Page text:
Worried about radiation?
Workers at the stricken Japanese nuclear plant dumped radioactive water into the ocean to make room for storing even more highly contaminated water on the site. The dumping came after earlier leaks of radioactive water that had already raised concerns about its effects in the ocean, raising questions about health and safety. Here are answers to some of those questions:
Can the radioactive water leaking from the Japanese nuclear plant eventually reach the United States and be hazardous?
It's hard to say how that water will move, because it will spread not only on the surface but downward in deep layers of the Pacific Ocean. If it does reach the West Coast, it would probably take at least 18 months to three years, by one estimate. In any case, nobody expects it would pose a radiation hazard upon arrival because of tremendous dilution along the way. Airborne radioactive particles have already reached the United States, but federal authorities say the measured levels aren't dangerous.
Weren't the workers at the nuclear plant treated for burns after coming into contact with radioactive water? What if someone swam in the ocean off the coast of Japan?
The kind of radiation levels the workers experienced cause sunburn-like burns in about a half-hour to an hour. But swimming near the plant is banned, and radiation levels of water dumped in the ocean decline quickly with distance from the complex.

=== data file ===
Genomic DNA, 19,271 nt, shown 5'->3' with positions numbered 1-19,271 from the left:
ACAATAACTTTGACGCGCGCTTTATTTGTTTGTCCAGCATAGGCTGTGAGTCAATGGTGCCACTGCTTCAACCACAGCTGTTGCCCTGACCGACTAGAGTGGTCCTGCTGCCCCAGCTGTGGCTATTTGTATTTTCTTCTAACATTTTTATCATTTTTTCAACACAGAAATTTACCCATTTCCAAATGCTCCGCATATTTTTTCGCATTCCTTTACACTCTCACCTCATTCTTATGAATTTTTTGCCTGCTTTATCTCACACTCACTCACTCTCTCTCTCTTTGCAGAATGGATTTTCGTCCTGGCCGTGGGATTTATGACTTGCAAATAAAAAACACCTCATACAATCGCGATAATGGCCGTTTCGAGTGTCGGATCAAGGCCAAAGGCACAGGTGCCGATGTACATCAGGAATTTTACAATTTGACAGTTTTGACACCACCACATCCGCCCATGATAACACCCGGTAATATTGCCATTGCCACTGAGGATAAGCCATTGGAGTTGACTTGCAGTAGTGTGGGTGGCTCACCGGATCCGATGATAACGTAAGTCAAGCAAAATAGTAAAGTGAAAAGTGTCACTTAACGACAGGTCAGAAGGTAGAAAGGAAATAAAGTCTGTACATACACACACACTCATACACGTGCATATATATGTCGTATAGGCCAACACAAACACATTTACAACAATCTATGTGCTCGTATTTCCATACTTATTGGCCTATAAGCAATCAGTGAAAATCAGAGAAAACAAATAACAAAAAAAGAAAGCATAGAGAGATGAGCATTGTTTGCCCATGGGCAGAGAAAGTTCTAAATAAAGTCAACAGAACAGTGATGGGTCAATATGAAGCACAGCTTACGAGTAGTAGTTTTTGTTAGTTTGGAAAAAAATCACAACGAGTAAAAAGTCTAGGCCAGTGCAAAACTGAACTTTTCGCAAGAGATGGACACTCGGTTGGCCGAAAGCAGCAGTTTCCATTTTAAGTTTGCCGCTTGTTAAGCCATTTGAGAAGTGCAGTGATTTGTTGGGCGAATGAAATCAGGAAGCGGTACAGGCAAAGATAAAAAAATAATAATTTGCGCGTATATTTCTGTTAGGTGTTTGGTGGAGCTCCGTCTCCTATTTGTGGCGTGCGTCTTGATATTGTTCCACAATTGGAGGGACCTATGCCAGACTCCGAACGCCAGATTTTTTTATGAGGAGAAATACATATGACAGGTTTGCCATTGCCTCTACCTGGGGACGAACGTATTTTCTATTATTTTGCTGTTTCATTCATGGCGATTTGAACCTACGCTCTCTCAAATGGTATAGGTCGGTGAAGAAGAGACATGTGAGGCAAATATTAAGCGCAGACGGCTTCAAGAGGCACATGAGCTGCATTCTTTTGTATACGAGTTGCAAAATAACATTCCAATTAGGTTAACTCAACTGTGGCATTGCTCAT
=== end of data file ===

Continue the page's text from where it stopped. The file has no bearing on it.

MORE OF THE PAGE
What radioactive elements are leaking and what are the risks?
Measurements so far have focused mostly on iodine and cesium, which were responsible for most of the radiation dose to the public at Chernobyl. Radiation from iodine-131 dissipates quickly, falling by half every eight days, so that it's virtually gone in 80 days. Its danger is that if inhaled or swallowed it can concentrate in the thyroid and cause cancer. Cesium radiation sticks around much longer, taking 30 years to decline by half and 300 years to virtually disappear. Cesium can build up in the body, and high levels are thought to be a risk for various cancers. Still, researchers who studied Chernobyl could not find an increase in cancers that might be linked to cesium.
Will ocean creatures be harmed by the discharges of the radioactive water?
Experts say animals very near the plant may face problems like higher rates of genetic mutations, but that this would probably only happen within a half a mile or so.